In other words, London's residential areas are not fit for purpose, if you consider that purpose should include reasonable access for children to recreation out-of-doors. Children should not be prisoners in their own homes, locked up for 23 hours a day and only allowed out for exercise when escorted.

Which brings us back to the national picture. Mike Penning, minister for road safety, confronted with the latest road casualty figures that should really get him sacked,  commented that he was taking "urgent action to crack down on the most dangerous drivers". I have no idea what that means. As cuts to police numbers bite, the probability of getting stopped for dangerous driving is now lower than ever. Cuts to safety camera budgets mean that the one existing way to deter and punish law-breaking drivers, however imperfect it might be, is losing its effectiveness. Meanwhile, mobile phone use, even texting and social network use while driving, is becoming the norm. And even if you kill when behind the wheel, the justice system rarely metes out any kind of punishment. There's never been a better time to be a crap driver. No wonder casualty figures are going up. Rather than cracking down on dangerous driving or ensuring that children, pedestrians and cyclists are protected from it, the Government and the Mayor of London are still persuing the cynical 'war on the motorist' and 'traffic flow' agenda, where safety and the upholding of the law takes second place to the speed and convenience of car journeys. While the Mayor is urging cyclists and motorists to 'share the road', the sharing of risk is about as inequitable as it could get.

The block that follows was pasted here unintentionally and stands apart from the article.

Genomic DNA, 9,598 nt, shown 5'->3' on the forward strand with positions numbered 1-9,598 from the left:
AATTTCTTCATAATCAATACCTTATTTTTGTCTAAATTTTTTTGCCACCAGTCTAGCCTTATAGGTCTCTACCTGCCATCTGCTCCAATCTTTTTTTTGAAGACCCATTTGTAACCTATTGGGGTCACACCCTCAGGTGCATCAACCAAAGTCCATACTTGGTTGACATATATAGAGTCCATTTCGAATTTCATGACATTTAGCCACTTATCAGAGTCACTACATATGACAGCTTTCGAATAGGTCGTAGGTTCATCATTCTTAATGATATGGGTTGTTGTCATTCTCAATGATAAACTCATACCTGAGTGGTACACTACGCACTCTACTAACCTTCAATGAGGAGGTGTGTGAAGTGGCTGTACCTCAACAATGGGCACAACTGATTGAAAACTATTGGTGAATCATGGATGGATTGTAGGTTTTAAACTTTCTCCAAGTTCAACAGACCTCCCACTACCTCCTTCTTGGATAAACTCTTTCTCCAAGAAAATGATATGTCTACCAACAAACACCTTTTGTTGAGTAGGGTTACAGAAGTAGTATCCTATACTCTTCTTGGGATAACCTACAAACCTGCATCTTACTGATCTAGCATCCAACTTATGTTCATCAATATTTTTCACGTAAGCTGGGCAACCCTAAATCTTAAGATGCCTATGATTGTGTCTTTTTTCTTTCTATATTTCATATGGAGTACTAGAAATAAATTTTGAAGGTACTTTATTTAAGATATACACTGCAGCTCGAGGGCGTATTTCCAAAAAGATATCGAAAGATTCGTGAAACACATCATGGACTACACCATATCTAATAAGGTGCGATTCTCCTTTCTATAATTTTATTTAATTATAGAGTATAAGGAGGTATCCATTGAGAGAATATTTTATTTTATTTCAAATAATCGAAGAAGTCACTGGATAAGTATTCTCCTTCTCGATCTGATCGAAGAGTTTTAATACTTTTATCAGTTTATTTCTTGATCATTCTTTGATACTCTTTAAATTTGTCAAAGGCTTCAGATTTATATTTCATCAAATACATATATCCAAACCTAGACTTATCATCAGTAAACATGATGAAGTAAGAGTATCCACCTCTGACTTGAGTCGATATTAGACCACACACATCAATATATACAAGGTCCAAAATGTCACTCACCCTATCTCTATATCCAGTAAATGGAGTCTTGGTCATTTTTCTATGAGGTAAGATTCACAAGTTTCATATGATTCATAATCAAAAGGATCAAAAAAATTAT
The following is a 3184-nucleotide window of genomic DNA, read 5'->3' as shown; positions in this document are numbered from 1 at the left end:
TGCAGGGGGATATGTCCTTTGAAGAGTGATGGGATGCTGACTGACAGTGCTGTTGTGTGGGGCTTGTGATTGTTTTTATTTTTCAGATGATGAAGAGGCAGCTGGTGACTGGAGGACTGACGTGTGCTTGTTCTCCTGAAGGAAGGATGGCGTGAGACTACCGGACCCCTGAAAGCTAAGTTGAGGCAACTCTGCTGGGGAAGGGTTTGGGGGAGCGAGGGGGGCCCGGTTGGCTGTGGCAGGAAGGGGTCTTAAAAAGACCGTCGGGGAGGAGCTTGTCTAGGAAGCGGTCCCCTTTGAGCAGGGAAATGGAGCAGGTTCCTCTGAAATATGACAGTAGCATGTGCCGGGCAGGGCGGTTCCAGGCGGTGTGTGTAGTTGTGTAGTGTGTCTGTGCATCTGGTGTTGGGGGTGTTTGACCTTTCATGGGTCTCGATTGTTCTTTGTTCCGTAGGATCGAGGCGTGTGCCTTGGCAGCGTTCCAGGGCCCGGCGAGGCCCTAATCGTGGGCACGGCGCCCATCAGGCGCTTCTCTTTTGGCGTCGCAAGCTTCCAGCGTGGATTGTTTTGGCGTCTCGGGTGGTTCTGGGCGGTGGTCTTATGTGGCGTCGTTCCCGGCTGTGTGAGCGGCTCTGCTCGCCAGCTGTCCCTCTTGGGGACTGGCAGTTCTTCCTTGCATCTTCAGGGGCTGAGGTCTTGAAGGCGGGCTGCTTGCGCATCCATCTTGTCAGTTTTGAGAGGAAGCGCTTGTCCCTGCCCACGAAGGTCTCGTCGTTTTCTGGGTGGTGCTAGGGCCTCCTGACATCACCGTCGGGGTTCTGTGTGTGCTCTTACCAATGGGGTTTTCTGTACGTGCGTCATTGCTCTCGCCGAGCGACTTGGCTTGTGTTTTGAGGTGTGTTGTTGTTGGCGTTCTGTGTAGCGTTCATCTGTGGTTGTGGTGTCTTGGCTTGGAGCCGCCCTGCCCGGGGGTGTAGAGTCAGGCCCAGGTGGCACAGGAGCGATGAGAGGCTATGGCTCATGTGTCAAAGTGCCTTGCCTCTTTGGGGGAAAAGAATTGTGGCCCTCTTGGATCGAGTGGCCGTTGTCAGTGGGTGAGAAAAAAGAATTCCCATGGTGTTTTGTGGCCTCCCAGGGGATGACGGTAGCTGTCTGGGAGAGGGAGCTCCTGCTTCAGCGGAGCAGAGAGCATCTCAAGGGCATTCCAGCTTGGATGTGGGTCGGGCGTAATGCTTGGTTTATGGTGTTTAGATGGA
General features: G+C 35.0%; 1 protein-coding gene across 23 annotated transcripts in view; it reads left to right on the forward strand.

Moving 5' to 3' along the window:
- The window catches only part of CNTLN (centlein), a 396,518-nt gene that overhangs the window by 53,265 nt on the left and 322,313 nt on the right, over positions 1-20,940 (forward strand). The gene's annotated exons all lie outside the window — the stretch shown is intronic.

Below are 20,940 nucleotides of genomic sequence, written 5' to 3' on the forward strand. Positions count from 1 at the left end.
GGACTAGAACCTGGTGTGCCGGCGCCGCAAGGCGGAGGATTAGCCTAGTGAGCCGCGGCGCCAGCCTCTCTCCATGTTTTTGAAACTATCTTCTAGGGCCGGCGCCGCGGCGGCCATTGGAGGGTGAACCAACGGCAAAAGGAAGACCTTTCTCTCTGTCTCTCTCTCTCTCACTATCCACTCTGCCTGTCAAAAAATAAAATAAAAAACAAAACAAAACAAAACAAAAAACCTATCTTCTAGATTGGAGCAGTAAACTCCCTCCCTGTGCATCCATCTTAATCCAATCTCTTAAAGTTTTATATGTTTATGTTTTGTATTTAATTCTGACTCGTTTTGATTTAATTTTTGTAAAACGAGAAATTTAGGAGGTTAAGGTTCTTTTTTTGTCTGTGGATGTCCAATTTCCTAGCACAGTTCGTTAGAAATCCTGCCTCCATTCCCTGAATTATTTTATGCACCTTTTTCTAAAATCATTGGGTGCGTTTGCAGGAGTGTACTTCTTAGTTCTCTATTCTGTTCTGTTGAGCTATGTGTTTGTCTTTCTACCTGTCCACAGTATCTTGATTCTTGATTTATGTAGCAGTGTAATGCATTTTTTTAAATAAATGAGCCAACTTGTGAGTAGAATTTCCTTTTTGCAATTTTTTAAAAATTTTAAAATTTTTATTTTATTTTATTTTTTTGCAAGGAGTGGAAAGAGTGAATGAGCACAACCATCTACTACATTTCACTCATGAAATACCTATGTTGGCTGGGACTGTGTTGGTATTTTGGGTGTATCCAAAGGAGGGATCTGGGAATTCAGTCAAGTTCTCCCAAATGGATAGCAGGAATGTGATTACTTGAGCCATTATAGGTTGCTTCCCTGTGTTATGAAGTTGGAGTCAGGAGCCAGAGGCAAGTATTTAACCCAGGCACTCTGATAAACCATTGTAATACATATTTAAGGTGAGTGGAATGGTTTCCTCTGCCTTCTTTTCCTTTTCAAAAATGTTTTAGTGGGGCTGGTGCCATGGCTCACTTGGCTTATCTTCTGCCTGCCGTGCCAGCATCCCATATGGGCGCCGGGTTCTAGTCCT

1. I share all your concerns about about motorists terrorising other non-motorised road users. I live in Melbourne and those issues you raised are very real here too. And what are the authorities here doing about improving road safety? There is a bunch of traffic coppers on bikes in Melbourne who are dedicated to harrassing cyclists who exercise choice of not donning a plastic hat. The price is A$154 fine. This is the mindset of the pollies downunder as far as road safety is concerned. The moral of the story is: any hint of mandatory helmet law must be nibbed in its bud and stamped out before the disease takes hold.

  2. The Penning comment shows that the government is trying to pretend like a very small proportion of drivers are responsible for most of the danger, hence the bizarre obsession with 'drug driving' as the number one problem.

  3. At least Penning is apparently promising (?) some action, and he lays the blame in a remotely plausible direction. His political ally, though hardly social soulmate, Alexander Boris de Pfeffel Johnson (and no, I'm not making it up) seems to believe that it is all the fault of some traditional shoemakers, if the exchange reported on Val Shawcross' blog is anything to go by